Menu
Share
Share this story
Close X
 
Switch to Desktop Site

US jobless claims jump to a four-month high (+video)

Jobless claims by US workers increased to the highest level since early September, but the underlying trend continued to point to a strengthening labor market. The Labor Department said jobless claims rose by 19,000 to 316,000 for the week ending Jan. 10.

View video

Job seekers attend a job fair in Miami Lakes, Fla. Jobless claims filed by US workers jumped to a four-month high last week, the Labor Department said Thursday, Jan. 15, 2014.

Alan Diaz/AP/File

View photo

The number of Americans filing new claims for unemployment benefits last week increased to the highest level since early September, but the underlying trend continued to point to a strengthening labor market.

Initial claims for state unemployment benefits rose by 19,000 to a seasonally adjusted 316,000 for the week ended Jan. 10, the Labor Department said on Thursday.

About these ads

Economists polled by Reuters had forecast claims falling to 291,000 last week. The prior week's data was revised to show 3,000 more claims received than previously reported.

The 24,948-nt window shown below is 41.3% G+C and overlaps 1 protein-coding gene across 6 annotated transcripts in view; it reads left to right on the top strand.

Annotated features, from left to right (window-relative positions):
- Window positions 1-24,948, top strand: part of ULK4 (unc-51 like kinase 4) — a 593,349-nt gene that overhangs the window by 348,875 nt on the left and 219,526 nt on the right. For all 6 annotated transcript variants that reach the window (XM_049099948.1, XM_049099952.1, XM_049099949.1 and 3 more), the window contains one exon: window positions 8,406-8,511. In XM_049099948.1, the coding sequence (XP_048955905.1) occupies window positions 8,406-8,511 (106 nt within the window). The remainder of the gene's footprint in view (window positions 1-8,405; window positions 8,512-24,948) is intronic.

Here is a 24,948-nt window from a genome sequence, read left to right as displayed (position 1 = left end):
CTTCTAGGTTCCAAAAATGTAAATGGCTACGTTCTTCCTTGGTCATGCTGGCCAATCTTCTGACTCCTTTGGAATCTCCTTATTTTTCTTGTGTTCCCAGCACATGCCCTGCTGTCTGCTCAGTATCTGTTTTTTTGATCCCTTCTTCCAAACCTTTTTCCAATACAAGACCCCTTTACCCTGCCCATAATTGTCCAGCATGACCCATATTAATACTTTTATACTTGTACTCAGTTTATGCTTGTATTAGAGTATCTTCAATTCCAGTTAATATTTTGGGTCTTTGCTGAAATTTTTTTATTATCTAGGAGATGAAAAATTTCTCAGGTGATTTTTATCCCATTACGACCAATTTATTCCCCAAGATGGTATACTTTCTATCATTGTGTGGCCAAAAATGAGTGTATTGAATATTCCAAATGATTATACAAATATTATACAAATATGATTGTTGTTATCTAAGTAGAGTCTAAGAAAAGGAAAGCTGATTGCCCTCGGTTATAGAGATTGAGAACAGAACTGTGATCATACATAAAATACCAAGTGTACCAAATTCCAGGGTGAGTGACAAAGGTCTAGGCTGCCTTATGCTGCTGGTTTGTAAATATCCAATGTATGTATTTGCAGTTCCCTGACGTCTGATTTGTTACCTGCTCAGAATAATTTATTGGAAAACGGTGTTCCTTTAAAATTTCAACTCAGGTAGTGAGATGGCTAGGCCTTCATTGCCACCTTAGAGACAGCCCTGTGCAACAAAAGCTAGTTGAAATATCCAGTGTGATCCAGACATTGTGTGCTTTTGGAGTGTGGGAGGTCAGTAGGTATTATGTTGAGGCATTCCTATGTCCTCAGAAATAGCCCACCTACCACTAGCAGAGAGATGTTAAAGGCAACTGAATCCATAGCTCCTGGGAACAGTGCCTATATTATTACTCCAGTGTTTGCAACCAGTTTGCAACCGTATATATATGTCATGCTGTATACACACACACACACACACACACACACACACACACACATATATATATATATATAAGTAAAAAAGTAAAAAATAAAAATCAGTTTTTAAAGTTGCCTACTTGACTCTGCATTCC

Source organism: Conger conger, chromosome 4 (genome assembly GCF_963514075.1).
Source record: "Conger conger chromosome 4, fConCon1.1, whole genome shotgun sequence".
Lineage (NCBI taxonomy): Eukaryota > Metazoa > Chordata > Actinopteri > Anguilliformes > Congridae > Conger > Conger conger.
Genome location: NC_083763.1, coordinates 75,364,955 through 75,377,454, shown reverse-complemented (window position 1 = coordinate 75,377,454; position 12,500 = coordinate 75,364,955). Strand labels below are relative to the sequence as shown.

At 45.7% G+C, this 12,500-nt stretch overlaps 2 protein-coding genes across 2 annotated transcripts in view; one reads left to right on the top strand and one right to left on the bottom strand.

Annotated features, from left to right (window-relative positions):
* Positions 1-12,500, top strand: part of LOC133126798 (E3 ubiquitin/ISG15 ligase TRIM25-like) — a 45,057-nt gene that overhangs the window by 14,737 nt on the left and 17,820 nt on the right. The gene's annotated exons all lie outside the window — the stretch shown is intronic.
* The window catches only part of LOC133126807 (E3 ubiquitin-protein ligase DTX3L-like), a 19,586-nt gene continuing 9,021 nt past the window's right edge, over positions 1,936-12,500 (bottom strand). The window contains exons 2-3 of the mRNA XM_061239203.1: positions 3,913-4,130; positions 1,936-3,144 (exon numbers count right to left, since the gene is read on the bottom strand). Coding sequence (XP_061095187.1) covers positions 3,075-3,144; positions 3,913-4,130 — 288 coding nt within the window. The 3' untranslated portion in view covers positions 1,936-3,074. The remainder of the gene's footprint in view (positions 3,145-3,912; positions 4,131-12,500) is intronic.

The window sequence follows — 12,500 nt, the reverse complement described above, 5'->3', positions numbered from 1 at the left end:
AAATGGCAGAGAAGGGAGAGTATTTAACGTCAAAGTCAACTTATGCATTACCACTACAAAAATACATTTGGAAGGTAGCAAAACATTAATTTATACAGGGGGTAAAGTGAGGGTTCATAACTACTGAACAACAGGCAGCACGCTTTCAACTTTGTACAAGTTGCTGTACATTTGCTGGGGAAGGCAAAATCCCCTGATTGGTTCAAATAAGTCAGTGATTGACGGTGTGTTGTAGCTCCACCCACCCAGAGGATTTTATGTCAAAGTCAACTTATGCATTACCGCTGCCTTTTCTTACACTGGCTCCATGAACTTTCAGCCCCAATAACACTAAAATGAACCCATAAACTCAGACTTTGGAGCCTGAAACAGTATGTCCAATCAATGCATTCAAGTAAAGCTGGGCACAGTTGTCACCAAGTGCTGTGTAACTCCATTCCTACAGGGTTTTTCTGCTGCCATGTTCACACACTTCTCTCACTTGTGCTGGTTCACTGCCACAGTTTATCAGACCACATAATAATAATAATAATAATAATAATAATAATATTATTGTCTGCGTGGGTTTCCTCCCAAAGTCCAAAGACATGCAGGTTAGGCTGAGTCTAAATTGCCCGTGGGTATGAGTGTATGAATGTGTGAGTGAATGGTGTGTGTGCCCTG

Recommended:Taxes in 2015: 7 changes and 9 weird deductions

The four-week moving average of claims, considered a better measure of labor market trends as it irons out week-to-week volatility, rose by only 6,750 to 298,000 last week.

It has remained below 300,000, which is associated with a firming labor market, for 18 weeks. Last week's unexpected increase in claims likely does not indicate a material shift in the jobs picture.

Employment gains have exceeded 200,000 in each of the last 11 months, the longest stretch since 1994.

Nearly 3 million new jobs were created last year, the strongest annual increase since 1999.

The strengthening labor market suggests the Federal Reserve will raise interest rates this year, having kept its short-term lending rate near zero since December 2008. But wages, which have yet to catch up to faster growth, will likely determine the timing of the first rate hike in nearly a decade.

The claims report showed the number of people still receiving benefits after an initial week of aid fell by 51,000 to 2.42 million in the week ended Jan. 3. 


Follow Stories Like This
Get the Monitor stories you care about delivered to your inbox.